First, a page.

Letter to Douglas Hudson from his parents

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Title

Letter to Douglas Hudson from his parents

Description

Writes of poor recent weather. Mentions reading of terrific heat in Egyptian desert and presumes similar conditions in Sahara. Reports dispatching his parcel previous Monday and hopes to hear news of its progress from the Red Cross. Comments on his activities and writes of having broad beans for supper and cost of peas. Catches up with recent news and gossip. Mentions book she is reading and catches up with family news.

Creator

Date

1942-07-29

Temporal Coverage

Language

Format

Two page handwritten letter

Publisher

IBCC Digital Archive

Rights

This content is available under a CC BY-NC 4.0 International license (Creative Commons Attribution-NonCommercial 4.0). It has been published ‘as is’ and may contain inaccuracies or culturally inappropriate references that do not necessarily reflect the official policy or position of the University of Lincoln or the International Bomber Command Centre. For more information, visit https://creativecommons.org/licenses/by-nc/4.0/ and https://ibccdigitalarchive.lincoln.ac.uk/omeka/legal.

Contributor

Identifier

EHudsonP-HEHudsonJD420729

Transcription

[inserted] 167 [/inserted]
[underlined] 66 [/underlined]
[inserted] 27-8-42 [/inserted]
191 Halifax Road
Nelson. Lancs.
England.
Wed. am. July 29th/42
My dear Douglas.
Most of my recent letters to you have told of cold & rain & here we are almost at the end of July & still the story is very similar except that it is now much warmer. But the rain keeps on falling, & this morning it is real Autumn, out-of-doors. Yesterday I read of the terrific heat in the Egyptian desert so I conclude that similar conditions are being experienced on the Sahara. My thoughts are always with you & I do hope it is not too unbearable. On Monday I got your parcel away, & am hoping with all my heart that it did not form part of the target during Monday’s raid. It was registered, as I told you, so no doubt I shall hear, soon, that it is in the hands (or charge) of “The Deputy Director” Foreign Relations Dept. It was two weeks before the last parcel was acknowledged so I know to wait patiently. It will be nearly Christmas when it does arrive. The days just pass quickly away here. I know it is not so with you but perhaps the “busy-ness” you mentioned in your latest letters will help a little & I do hope you have been able to resume your journalistic duties.
We are going to have broad beans for dinner today – the first this year & they are still 5d a lb. It is three months since your letter [deleted] arrived [/deleted] [inserted] was written [/inserted] telling that “broad beans are certainly better, cooked without pods.” Of course they have been on the market here for some weeks but I just would not pay the price. Peas yesterday were 6d a lb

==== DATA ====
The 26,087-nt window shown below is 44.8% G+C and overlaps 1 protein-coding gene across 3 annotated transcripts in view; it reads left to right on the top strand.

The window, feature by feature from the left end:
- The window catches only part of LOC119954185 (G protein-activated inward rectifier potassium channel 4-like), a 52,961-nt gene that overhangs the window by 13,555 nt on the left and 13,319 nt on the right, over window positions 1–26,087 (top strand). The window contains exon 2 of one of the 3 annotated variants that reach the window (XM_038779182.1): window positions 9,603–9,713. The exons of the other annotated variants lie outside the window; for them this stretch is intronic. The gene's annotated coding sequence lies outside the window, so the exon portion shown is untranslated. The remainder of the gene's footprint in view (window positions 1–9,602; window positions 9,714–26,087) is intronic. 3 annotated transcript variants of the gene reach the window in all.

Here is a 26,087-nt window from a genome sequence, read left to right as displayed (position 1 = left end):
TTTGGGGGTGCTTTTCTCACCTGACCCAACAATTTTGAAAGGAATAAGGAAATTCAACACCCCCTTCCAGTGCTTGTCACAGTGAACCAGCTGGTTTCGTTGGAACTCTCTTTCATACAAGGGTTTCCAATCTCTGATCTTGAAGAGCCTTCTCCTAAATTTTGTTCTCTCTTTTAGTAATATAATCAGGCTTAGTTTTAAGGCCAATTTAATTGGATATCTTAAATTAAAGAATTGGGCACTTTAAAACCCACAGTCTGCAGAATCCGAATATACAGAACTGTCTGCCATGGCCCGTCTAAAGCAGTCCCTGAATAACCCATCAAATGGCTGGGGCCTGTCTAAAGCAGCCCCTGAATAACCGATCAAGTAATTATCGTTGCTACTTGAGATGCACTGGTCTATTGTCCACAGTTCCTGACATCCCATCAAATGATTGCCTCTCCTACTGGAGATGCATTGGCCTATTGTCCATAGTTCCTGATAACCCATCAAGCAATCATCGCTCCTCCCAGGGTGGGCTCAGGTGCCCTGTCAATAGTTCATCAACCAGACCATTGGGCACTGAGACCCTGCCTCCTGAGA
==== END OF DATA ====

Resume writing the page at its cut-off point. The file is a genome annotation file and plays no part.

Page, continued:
[page break]
& I’ve bought scores of pounds at 4 lbs for 6d. The thrush is still singing away in the garden such a lovely “liquid” sound which gives me much pleasure. Do you remember the one on the gate in the Cheshire lane? On Monday morning my coal-man arrived with a special delivery of ten bags of coal which he had to tip on the garden path as the coal shed at this house is very small. So I spent an hour & a half building a stack of coal in the garden & very proud I am of the achievement & it doesn’t look too unsightly tucked away in the side of the rockery & will be a real standby. With such wretched summer weather it has not been possible to build up much reserve.
The latest book I’ve read, by Warwick Deeping, is not by any means up to his usual standard. “Blind man’s year.” One book you mentioned “The Exile” does not appear to be in this library.
I told you in Monday’s letter that Auntie Dorothy had just returned your cable asking for relatives cooperation & saying “we do not understand” Ask relations cooperate.” Does he mean ask us for some of our coupons.” In view of my letter written two or three weeks ago no further comment is necessary. We are still without any news of prisoners in Malaya. I can understand so well how Mr & Mrs Hole are feeling but they have been waiting four months. I waited only four weeks, not living, only existing & lost a stone in weight. Believe me love, we, & you have great cause for thankfulness & we just keep on looking forward to release & reunion. What a day that will be when we can all rejoice together again. Always all our love & thoughts & prayers “Chins up, & carry on”
Mother & Dad.
Uncle Kenn. 60 yesterday
755052 Hudson
Camp Militaire
Laghouat. Algerie.

Collection

Citation

P Hudson, “Letter to Douglas Hudson from his parents,” IBCC Digital Archive, accessed October 27, 2021, https://ibccdigitalarchive.lincoln.ac.uk/omeka/collections/document/23733.

Item Relations

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